Manitoba tornado: concerns over phone alert system following twister

Manitoba tornado: concerns over phone alert system following twister


In this article, you will get all the information regarding Manitoba tornado: concerns over phone alert system following twister

TEULON, Man. –

There are concerns over the national public alerting system after a tornado touched down Tuesday night east of Teulon, Man.

There were no injuries or damage reported but the severe weather has prompted questions about why some people didn’t receive a warning on their mobile devices.

“If there was a really, really, really big F5 tornado you would think you would want an alert to get all your dogs and cats and stuff downstairs in the basement and take cover,” said Cindy Doroschuk, who lives east of Teulon near where the tornado touched down less than two kilometres from her home.

She didn’t get an alert on her mobile device but her brother who was in Teulon at the time did get the warning on his cell phone.

So did some municipal officials who were at the town office for emergency measures training, of all things, on responding to a tornado.

“I thought they’d managed to even use the emergency alert somehow as part of the exercise but it was real,” said Anna Pazdzierski, Teulon’s mayor who was one of the participants. “About a quarter to a third of the 35 people that were in the building got the alert and the rest didn’t.”

Environment and Climate Change Canada (ECCC) said the EF0 twister touched down at 6:39 p.m., 6.5 kilometres east of the community and was moving west to east, away from Teulon, prompting the weather agency to issue a tornado warning for the nearby R.M. of St. Andrews.

ECCC said it issues and submits emergency alerts for severe weather, including tornadoes, through Alert Ready when a twister has been reported or when there is evidence based on weather radar or from a reliable spotter that one is imminent.

The weather agency said the alert is then usually sent to the national public alerting system within less than one minute.

“Tornadoes are spawned from thunderstorms and it is sometimes not possible to predict when or where a tornado will form. Hence advance notice is often quite short – in terms of minutes,” said Samantha Bayard, a spokesperson for Environment and Climate Change Canada.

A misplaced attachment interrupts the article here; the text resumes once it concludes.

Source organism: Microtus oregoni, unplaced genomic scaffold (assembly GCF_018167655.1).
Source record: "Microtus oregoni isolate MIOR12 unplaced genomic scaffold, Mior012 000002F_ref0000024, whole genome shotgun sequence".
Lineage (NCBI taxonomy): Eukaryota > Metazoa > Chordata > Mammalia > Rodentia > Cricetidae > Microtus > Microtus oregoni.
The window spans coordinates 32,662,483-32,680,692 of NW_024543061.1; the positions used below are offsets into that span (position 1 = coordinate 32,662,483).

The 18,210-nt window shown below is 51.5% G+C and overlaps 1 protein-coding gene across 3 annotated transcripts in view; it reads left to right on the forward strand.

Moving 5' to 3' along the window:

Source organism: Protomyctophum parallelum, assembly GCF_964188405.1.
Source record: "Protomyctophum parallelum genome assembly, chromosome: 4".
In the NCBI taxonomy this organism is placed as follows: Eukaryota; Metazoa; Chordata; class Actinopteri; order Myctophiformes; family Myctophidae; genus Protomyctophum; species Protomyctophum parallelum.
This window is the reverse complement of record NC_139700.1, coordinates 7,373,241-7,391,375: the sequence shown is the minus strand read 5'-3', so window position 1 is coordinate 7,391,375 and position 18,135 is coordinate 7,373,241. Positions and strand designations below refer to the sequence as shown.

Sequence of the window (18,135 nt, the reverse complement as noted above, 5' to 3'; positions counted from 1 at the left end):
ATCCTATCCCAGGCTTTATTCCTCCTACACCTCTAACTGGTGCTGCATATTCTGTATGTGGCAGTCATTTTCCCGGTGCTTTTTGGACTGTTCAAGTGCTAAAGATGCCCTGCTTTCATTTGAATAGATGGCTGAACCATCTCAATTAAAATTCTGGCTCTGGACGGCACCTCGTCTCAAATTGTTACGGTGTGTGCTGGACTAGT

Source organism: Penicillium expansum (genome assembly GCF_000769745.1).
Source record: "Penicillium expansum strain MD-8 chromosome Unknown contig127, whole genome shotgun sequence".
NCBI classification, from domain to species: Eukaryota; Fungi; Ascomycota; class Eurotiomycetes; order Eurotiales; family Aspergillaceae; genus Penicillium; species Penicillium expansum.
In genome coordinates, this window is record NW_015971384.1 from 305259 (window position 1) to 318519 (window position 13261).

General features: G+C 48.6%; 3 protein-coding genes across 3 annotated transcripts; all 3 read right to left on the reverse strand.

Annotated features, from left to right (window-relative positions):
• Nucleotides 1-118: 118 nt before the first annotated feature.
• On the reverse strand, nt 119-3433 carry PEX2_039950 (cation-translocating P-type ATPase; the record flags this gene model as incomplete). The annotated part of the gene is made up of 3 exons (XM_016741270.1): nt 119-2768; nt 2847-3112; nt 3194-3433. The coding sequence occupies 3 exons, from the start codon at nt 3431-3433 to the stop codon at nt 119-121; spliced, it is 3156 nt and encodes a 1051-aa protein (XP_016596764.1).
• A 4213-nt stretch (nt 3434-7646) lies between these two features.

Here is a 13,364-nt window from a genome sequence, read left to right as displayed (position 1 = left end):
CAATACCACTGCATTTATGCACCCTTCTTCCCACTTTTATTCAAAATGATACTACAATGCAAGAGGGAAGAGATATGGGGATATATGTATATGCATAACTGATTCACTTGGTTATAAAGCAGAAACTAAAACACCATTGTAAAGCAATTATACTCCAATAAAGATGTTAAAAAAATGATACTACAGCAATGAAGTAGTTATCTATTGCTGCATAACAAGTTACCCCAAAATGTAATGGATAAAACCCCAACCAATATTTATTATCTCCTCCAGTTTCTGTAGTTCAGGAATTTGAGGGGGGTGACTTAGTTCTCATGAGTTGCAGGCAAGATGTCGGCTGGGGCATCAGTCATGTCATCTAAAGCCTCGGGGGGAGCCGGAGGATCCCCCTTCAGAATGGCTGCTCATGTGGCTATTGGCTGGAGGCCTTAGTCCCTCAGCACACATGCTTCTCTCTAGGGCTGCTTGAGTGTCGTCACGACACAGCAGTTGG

Alert Ready is a partnership between federal, provincial and territorial governments as well as Environment and Climate Change Canada, broadcasters and wireless service providers who relay the messages to their customers.

A provincial spokesperson said not all Manitobans will get the alert. The province said device compatibility, connection to an LTE network, cell tower coverage and your phone’s software and settings are possible reasons why you might not get the warning.

For its part, the Canadian Wireless Telecommunications Association (CWTA) said in a statement the safety of Canadians is of the utmost importance and noted some devices may not be compatible with the alert system.

“We encourage consumers to confirm their device is compatible with Canada’s wireless public alert system and that their device software is up-to-date,” the CWTA said.

There were no reports of injuries or damage from this tornado but Pazdzierski worries about what will happen when the next one hits the province.

“It’s a problem and until they’re able to solve that there are people who will never get that alert,” she said.

Pelmorex, the company that provides the software used by public safety officials, said its role is limited since the distribution of an alert is the responsibility of broadcasters and wireless service providers once an alert is submitted.

You can visit and select your wireless provider to determine your device’s compatibility with the alert system.  

Manitoba tornado: concerns over phone alert system following twister

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